Venezuela Dead Last for Economic Freedom
If the Chavistas hoped to extinguish capitalism in Venezuela, they have been successful. For the second year in a row, the Economic Freedom of the World Report has identified the “Bolivarian Republic” as the least free in its 152-nation ranking. The only consolation may be that other notorious cellar-dwellers for freedom — Cuba, North Korea, and Eritrea — did not have sufficient data to be included.
The 2013 report, released this week and published by the Fraser Institute of Canada, utilizes data for 2011, the most recent available — and it finds Hong Kong, Singapore, and New Zealand to be the top three. The Republic of Congo (150), Myanmar (151), and Venezuela (152) occupy the bottom of the list.
Canada and Chile are the top performers in the Americas, at 8th and 11th, respectively — although both have fallen since last year, from 5th and 10th. The United States (17), Peru (22), and the Bahamas (39) rounded out the top five on the continent.
The project began as the brainchild of Milton Friedman back in the early 1990s, and the authors identify “personal choice, voluntary exchange, freedom to compete, and security of private property” as “the cornerstones of economic freedom.” More specifically, they break that down into: size of government, legal system and property rights, sound money, freedom to trade internationally, and regulation (p.12, PDF).
They affirm these as necessary not only for elevated productivity and longer lifespans, but also for political and civil liberties.
“The link between economic freedom and prosperity is undeniable,” says Fred McMahon, the research chair who oversees the project. “The nations with the most economic freedom also offer people the best quality of life. Compare the bottom-ranked countries, where oppressive regimes deny their citizens opportunities for economic growth and personal freedom.”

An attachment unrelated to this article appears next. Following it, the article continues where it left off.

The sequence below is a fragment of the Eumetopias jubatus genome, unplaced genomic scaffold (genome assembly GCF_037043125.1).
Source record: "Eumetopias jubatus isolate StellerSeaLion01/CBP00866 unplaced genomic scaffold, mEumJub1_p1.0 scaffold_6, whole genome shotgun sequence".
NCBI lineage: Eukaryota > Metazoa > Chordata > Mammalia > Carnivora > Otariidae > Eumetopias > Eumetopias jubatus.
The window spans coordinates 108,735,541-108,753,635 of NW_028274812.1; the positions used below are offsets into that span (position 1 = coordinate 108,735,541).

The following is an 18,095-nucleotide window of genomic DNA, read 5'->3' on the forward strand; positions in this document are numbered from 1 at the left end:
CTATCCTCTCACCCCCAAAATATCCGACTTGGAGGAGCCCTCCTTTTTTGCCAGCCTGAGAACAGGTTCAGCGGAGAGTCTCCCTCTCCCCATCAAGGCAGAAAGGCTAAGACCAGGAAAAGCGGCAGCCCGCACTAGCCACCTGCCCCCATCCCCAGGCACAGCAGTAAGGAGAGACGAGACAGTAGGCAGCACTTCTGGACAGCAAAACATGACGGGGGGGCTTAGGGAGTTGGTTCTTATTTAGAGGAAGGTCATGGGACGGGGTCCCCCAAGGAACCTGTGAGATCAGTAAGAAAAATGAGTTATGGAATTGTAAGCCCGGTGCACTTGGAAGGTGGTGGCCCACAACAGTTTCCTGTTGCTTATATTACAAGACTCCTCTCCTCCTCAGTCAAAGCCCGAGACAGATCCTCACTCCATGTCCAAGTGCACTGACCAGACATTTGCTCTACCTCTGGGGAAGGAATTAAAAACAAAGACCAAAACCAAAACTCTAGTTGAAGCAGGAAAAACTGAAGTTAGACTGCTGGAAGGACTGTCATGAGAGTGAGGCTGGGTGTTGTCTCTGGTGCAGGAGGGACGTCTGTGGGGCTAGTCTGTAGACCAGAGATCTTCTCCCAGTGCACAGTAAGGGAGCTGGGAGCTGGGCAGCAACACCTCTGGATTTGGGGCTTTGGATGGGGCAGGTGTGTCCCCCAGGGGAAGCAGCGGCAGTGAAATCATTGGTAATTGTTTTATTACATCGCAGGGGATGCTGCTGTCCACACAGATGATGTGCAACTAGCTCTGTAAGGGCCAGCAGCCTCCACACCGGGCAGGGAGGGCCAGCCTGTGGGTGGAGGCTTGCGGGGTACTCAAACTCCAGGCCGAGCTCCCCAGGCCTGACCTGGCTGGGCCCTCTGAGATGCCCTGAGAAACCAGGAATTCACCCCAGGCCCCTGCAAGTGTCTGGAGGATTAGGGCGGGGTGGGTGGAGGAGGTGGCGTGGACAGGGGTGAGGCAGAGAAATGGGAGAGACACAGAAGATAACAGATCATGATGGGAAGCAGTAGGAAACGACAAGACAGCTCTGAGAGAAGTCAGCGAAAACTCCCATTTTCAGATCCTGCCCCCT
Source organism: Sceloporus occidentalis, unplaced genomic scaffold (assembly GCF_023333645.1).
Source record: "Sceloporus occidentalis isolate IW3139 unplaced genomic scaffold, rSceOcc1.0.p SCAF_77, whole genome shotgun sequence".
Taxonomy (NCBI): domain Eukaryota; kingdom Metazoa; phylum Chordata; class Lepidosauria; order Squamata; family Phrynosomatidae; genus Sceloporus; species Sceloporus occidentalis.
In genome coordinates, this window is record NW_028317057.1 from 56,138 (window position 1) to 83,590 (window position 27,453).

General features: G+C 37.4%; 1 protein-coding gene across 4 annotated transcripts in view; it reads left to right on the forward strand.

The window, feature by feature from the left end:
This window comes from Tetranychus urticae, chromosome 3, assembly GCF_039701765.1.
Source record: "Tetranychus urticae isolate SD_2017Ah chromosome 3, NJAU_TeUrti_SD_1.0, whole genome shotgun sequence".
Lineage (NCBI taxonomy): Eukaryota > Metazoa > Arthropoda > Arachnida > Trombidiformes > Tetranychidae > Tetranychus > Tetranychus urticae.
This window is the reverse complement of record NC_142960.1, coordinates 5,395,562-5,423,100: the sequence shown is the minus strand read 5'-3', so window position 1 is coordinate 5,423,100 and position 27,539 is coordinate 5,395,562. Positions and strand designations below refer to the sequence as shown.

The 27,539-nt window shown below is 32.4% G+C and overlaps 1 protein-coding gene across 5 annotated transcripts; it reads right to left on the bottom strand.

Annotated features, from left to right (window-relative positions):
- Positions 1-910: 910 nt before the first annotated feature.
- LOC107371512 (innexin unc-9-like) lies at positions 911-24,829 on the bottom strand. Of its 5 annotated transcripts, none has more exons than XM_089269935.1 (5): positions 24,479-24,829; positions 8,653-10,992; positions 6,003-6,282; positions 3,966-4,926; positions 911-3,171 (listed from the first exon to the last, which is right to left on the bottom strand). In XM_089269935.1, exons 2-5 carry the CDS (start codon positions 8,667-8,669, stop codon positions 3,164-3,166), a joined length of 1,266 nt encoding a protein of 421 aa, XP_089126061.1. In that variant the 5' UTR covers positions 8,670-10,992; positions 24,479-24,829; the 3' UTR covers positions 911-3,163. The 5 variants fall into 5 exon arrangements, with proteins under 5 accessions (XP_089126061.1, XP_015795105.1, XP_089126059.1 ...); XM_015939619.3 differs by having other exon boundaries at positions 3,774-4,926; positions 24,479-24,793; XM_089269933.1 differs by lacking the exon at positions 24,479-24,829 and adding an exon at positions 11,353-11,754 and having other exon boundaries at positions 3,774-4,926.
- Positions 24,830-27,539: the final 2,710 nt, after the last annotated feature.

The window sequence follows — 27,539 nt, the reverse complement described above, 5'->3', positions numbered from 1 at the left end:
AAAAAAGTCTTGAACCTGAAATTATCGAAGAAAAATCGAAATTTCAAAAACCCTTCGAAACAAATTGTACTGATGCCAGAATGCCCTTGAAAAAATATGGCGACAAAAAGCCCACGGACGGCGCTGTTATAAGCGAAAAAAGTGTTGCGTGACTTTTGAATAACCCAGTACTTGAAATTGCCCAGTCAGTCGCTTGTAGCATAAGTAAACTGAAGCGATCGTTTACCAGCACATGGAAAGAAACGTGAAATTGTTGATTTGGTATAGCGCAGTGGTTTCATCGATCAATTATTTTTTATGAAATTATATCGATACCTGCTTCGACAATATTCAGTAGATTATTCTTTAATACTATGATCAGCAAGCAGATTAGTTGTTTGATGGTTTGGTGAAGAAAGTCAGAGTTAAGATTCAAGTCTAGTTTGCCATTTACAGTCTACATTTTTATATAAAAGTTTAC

Venezuela achieves its outcome by performing poorly in all five measurement areas. However, it fares worst with its openness to international trade (151), regulatory environment (151), and sound money (149) — or lack thereof (p.22, PDF). Considering that Venezuela is entering a period of hyperinflation, depending on one’s definition of the term, its standing will only have worsened since the 2011 data.
Canada, the only nation in the Americas to make the top ten, does so on account of its legal system and property rights (11) and stable regulatory environment (8). Chile, which slipped out of the top ten this year, performs best in openness to trade (17).
The primary criticisms of indexes such as these focus on the weightings — that they are arbitrary. In fact, a newer freedom index, the Freedom in the 50 States ranking by the Mercatus Center, responds to this by weighting each input based on public polling. They also allow for personal preferences, whereby one can adjust the input weightings to observe customized results.
Additionally, many critics dispute whether all inputs, such as marginal income tax rates and the size of government, have any clear bearing on economic growth. New Zealand, for example, is one of the top performing nations that has a relatively large government sector — ranked 72nd at 40 percent of the economy — but, according to the ranking, the nation offsets that with a superior legal environment.